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Welcome to the blog website of Anne Heffron: writer, mother, adventurer.

prAna and Metamorphis

prAna and Metamorphis

I didn’t know Lori Holden until I started writing You Don’t Look Adopted, and then, by reading her book The Open-Hearted Way to Open Adoption, I knew of her. I started reading her blog https://lavenderluz.com and she became a person on my want to meet list.

Lori is beautiful, smart, funny, and really savvy when it comes to talking about being a parent with two adopted kids. Writing about adoption, at least for me, is like trying to catch mercury with a pin. I have no idea what it would be like to write about it when you aren’t adopted but have a house full of adoption. I imagine it’s not that different from my experience. Mercurial.

Here is the amazing thing. I not only got to meet Lori, in one weekend I hiked with her, taught a Write or Die class she attended, and then I met her children, ate the food she cooked, slept at her house, and let her dog out in the morning. She is as wonderful in person as she is on the page: light, funny, super smart, full of thought-provoking questions. She walks the talk of yoga. She is present, and in that presence, she becomes a gift.

Do you know what it is like to communicate with someone who has an open heart? It’s like swimming in the ocean on a calm day, when you feel both buoyed and alive. It’s like realizing the spaces between words on the page have a sound, the spaces between paragraphs have a life of their own. When someone talks to you with their heart open and listens to you in the same way, there is peace. There is hope. There is prana.

And here’s where I get to tell you about my free prAna pants.

I started practicing yoga about eighteen years ago. I learned about prana, about how yoga, how linking breath to movement, is a way into universal life force, which meant for me a greater sense of freedom in my body and in my life. I was more alive from the breath work and the physical practices I was doing. I went to Willow Glen Yoga three or four or six times a week for about seventeen years. The people who went to that studio became my people, my community.

The owner, Kent Bond, became a dear friend. I carry around a pink pencil case and a drawing pad he gave me. It means something, that he thought about me, thought that even though he is the artist, maybe I would like a notebook of blank pages and a place to put my pens or colored pencils. He gave me belief in my potential. He prana’d me.

Last year, when I dove into the surprise grief of realizing adoption had deeply affected how my brain and body operates in the world, I stopped doing yoga because it hurt. As a massage therapist, I normally would suggest to others who were in my same situation to do some kind of yoga, maybe yin or restorative, but I didn’t want to do any of it. It felt like trying to stretch muscles that did not want to be touched. I mean that really didn’t want to be touched, like they were already stretched out to their max, too sensitive and exhausted sometimes to tolerate a flight of stairs without inwardly crying. All of this may sound negative, but when a caterpillar is a mushy mess in the chrysalis he really isn’t in a position to give you a thumbs up, never mind bust out a downward facing dog.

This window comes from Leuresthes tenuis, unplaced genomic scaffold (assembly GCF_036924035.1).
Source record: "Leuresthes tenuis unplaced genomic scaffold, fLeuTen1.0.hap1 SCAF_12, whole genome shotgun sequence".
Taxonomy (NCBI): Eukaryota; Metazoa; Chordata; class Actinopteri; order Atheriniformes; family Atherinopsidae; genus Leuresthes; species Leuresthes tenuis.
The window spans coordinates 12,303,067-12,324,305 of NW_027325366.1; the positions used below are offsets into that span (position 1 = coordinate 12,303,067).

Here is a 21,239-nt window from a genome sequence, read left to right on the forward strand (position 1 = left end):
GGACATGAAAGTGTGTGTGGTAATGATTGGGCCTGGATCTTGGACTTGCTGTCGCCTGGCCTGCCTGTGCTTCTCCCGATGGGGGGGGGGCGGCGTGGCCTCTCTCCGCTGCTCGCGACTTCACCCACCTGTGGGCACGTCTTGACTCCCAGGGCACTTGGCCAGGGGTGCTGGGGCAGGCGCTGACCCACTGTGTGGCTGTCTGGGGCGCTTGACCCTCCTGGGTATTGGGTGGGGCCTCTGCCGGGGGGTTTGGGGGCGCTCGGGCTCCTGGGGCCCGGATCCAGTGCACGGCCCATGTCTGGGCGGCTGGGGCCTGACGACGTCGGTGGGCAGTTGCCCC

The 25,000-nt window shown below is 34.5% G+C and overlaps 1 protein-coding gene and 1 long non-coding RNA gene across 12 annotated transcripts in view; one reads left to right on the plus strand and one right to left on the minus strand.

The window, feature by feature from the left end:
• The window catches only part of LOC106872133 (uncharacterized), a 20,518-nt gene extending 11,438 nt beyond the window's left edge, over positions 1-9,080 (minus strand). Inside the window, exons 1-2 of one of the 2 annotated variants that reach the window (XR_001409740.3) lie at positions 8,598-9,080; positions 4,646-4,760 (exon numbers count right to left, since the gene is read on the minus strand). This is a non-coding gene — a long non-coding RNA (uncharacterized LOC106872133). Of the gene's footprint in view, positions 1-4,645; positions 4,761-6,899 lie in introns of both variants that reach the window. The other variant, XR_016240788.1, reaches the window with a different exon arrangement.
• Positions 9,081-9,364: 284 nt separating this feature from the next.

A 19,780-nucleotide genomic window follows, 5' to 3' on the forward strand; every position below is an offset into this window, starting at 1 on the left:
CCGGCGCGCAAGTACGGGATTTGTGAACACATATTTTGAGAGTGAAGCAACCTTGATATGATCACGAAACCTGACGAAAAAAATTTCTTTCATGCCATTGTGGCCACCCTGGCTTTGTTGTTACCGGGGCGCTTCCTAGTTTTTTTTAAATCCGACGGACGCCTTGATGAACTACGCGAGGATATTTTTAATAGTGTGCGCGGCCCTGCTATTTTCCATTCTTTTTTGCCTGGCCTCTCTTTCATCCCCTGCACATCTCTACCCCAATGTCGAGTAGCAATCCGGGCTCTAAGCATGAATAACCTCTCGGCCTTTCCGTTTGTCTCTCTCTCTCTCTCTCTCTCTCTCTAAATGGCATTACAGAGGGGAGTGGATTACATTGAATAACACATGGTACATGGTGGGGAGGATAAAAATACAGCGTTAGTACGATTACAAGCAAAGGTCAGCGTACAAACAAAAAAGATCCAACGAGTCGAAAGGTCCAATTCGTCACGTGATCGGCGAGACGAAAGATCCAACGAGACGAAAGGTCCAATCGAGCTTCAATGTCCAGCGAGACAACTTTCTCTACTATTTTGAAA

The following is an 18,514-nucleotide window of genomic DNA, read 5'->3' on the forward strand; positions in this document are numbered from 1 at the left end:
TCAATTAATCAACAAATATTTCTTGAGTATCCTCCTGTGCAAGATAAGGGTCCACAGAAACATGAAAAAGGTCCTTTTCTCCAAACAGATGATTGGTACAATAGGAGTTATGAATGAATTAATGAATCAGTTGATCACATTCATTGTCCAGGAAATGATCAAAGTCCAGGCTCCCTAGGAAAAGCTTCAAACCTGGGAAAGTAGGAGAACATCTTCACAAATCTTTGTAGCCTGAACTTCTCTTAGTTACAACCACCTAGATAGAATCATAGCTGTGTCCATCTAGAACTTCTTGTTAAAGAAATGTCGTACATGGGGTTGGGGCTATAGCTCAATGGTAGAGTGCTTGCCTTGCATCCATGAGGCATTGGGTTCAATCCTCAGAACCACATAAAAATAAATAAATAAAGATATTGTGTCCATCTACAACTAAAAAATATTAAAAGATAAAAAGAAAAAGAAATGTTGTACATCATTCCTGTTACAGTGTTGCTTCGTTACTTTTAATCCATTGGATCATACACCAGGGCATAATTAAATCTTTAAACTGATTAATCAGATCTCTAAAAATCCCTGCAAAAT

Sometimes you just have to hold on. In this past year, I was experiencing prana on a new level. I was morphing into myself. Destructive old habits were falling away, and change, even when it’s good, can be painful and sad. I was still full of life giving energy, but it was the energy of facing the mirror, of realization and acceptance, of the full frontal hit that love is real and everything else is story, story that you thought was keeping you upright, alive, driving your car. Story that was actually in your way of living in love. Letting go of story, of I need this or I am that or I am not worthy of living that dream can feel like letting go of a life raft. The fear is you will drown in the unknown.

For years and years my yoga mat had been a place of refuge, a place where I could come home to myself, and, seemingly overnight, it was a place that remained rolled up, hidden in the closet behind a pile of clothes. My body was not a place that wanted to be visited or explored. It was a place that was just hanging on while the storm grief hit and I let it. It felt like I was drowning. 

It got to where I couldn’t even go to a yoga class if I wanted to because I didn’t have anything to wear. I know that sounds stupid, but if you bought cheap yoga clothes, chances are when a little time passes, the world can see all your business when you do a forward bend. (Must I paint you a picture?)

Time passed. I didn’t drown. The lights popped on, one by one by one.

And then Lori connected me with prAna, a company whose clothes I have always loved. The deal was that if I blogged about my real reactions to their clothes, I could get two free items.

Uh, hello.

Pants, please.

I picked two pairs of the Deco Crop because they looked so comfortable and had detail work down the side. They are soft and the material is not just sturdy, but consciously produced, and so I’ll be forward bending for years in these puppies with no worries.

And here’s where it all gets so great: I did yoga this morning. And my muscles, although tight, cried out in pleasure while I lunged and twisted.

Guess what! Here's where it gets great for YOU! You get a 15% discount on prAna products until October 11 when you to to their website (www.prana.com) and use the code is MHMAN15.

If you have heard questionable practices about how yoga clothes from certain companies are produced, here's a little video to steer you towards prAna: http://www.prana.com/about-us/sustainability.html

Namaste. 

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